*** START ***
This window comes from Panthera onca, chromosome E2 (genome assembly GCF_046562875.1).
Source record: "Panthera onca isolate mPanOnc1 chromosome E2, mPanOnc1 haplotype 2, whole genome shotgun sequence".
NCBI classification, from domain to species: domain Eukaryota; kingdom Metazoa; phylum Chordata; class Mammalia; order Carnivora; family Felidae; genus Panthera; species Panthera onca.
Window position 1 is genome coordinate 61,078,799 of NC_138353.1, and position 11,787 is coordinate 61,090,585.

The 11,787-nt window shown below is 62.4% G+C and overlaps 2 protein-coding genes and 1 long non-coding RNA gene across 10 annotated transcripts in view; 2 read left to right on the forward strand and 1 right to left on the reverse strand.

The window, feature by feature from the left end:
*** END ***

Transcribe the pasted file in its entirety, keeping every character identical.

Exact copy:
This window comes from Panthera onca, chromosome E2 (genome assembly GCF_046562875.1).
Source record: "Panthera onca isolate mPanOnc1 chromosome E2, mPanOnc1 haplotype 2, whole genome shotgun sequence".
NCBI classification, from domain to species: domain Eukaryota; kingdom Metazoa; phylum Chordata; class Mammalia; order Carnivora; family Felidae; genus Panthera; species Panthera onca.
Window position 1 is genome coordinate 61,078,799 of NC_138353.1, and position 11,787 is coordinate 61,090,585.

The 11,787-nt window shown below is 62.4% G+C and overlaps 2 protein-coding genes and 1 long non-coding RNA gene across 10 annotated transcripts in view; 2 read left to right on the forward strand and 1 right to left on the reverse strand.

The window, feature by feature from the left end: